Cathy Isom gives you important tips about how to make a quick compost with all of those autumn leaves. That’s coming up on This Land of Ours.
Leaf compost is a great way to use fallen leaves. A good leaf for composting has high nitrogen and calcium levels but low lignin levels, as this ratio breaks down faster. Some top options are maple, elm, ash, poplar, willow and fruit trees.
For a good compost made with leaves, it is very important to shred them before mixing them into the pile. Just run over them a few times with the lawn mower. Next add something nitrogen-rich to the mix. Food scraps from the kitchen, manure, and coffee grinds -including the paper filter can all be tossed in. The ultimate goal is to have one-part green for every five-parts leaf, also known as the carbon or “brown” component. Lastly, to create a compost pile, it is very important to pile it. Anything less than a cubic yard simply is not large enough to get to the temperatures necessary for quick composting. In reality, it’s better to actually make heaps larger than this, closer to two cubic yards.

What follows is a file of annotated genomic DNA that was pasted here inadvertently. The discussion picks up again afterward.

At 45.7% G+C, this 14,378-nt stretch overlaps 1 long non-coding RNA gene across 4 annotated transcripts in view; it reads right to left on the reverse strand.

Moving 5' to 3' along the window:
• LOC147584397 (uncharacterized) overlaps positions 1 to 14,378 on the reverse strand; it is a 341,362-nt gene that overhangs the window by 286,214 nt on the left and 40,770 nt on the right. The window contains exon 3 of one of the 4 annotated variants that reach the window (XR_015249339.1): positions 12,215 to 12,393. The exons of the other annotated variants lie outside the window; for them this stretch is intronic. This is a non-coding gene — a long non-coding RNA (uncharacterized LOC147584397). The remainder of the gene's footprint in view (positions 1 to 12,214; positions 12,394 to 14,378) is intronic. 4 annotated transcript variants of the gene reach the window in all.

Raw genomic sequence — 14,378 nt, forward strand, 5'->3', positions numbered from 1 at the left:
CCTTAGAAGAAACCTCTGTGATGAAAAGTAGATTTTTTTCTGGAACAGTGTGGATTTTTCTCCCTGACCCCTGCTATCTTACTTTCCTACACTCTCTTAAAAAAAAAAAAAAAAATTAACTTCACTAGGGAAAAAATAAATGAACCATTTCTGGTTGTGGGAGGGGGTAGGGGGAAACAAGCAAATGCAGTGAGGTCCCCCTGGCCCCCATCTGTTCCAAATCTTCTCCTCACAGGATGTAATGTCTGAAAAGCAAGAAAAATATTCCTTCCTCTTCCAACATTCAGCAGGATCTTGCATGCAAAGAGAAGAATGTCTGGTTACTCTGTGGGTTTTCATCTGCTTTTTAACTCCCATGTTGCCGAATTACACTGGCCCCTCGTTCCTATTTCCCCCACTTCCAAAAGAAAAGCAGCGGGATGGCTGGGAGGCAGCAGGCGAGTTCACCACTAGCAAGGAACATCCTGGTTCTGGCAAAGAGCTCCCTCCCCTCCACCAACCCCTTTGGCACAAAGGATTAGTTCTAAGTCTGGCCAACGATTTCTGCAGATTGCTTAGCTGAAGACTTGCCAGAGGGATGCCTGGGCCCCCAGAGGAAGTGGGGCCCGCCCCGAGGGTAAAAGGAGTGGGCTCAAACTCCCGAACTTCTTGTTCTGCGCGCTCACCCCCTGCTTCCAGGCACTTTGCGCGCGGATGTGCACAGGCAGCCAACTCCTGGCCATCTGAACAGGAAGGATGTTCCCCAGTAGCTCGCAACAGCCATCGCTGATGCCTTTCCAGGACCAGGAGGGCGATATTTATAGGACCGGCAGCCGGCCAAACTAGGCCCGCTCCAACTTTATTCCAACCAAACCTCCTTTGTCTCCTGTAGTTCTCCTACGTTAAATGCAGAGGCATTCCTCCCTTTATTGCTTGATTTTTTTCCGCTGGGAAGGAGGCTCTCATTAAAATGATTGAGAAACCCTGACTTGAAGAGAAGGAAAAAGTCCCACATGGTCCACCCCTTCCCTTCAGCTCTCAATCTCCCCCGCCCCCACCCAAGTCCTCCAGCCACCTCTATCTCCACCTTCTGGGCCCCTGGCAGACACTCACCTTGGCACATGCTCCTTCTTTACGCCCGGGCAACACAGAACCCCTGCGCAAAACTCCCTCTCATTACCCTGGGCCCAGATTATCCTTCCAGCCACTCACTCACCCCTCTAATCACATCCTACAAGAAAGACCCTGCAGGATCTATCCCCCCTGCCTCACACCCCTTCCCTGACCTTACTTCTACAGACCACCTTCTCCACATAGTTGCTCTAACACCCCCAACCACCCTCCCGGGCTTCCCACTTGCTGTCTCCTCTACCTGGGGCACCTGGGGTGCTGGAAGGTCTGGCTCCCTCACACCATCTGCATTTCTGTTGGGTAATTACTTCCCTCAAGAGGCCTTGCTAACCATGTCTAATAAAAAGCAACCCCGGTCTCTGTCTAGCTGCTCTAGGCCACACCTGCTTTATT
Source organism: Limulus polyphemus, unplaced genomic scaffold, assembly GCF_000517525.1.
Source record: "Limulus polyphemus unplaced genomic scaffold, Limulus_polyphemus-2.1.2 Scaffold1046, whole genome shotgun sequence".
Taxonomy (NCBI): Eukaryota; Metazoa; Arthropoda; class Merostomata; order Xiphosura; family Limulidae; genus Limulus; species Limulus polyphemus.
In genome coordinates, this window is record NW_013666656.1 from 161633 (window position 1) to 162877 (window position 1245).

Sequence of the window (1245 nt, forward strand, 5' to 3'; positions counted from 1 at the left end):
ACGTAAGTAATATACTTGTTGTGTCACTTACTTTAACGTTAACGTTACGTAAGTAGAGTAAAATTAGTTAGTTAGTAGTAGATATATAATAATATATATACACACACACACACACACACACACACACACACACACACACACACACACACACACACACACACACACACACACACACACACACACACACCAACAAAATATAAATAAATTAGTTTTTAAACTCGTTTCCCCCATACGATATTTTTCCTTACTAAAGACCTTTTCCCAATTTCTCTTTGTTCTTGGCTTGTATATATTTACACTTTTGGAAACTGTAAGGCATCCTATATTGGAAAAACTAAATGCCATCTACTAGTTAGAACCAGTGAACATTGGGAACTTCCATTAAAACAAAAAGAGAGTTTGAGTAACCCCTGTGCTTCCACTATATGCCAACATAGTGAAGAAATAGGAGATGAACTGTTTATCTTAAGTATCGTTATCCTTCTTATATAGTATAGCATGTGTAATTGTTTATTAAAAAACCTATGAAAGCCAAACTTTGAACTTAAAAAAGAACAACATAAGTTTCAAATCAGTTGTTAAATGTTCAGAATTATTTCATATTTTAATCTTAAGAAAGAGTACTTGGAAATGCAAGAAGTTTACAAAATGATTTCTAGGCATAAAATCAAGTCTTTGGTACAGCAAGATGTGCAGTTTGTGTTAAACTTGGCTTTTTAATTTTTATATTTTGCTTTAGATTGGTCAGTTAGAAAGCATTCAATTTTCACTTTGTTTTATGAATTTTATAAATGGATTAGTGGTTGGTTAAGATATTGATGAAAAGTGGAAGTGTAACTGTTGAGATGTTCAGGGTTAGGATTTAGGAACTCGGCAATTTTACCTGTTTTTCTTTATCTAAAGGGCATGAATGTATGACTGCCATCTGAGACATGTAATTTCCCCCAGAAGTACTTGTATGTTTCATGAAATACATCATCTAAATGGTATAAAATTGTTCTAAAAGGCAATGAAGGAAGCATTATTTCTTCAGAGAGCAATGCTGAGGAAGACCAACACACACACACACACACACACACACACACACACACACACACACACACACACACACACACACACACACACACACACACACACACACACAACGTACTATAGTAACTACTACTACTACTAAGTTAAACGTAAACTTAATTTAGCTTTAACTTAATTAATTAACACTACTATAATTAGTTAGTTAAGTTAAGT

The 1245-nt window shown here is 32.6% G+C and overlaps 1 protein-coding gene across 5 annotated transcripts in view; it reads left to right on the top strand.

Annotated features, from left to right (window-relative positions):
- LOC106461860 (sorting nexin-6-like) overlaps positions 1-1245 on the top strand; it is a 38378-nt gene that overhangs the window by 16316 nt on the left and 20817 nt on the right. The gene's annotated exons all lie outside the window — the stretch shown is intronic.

Layer the green and brown components, and water each brown layer as things stack up. After that, it’s a matter of a little maintenance. Compost needs to be moist and shouldn’t be allowed to dry out. The other thing is to turn it. Turning adds oxygen, which reinvigorates the decomposition. A compost always needs four or five days to get going, but after that, it can be turned as often as every other day, depending on how quickly the compost is needed. If turned regularly, some composts can actually be ready in under a month.
I’m Cathy Isom…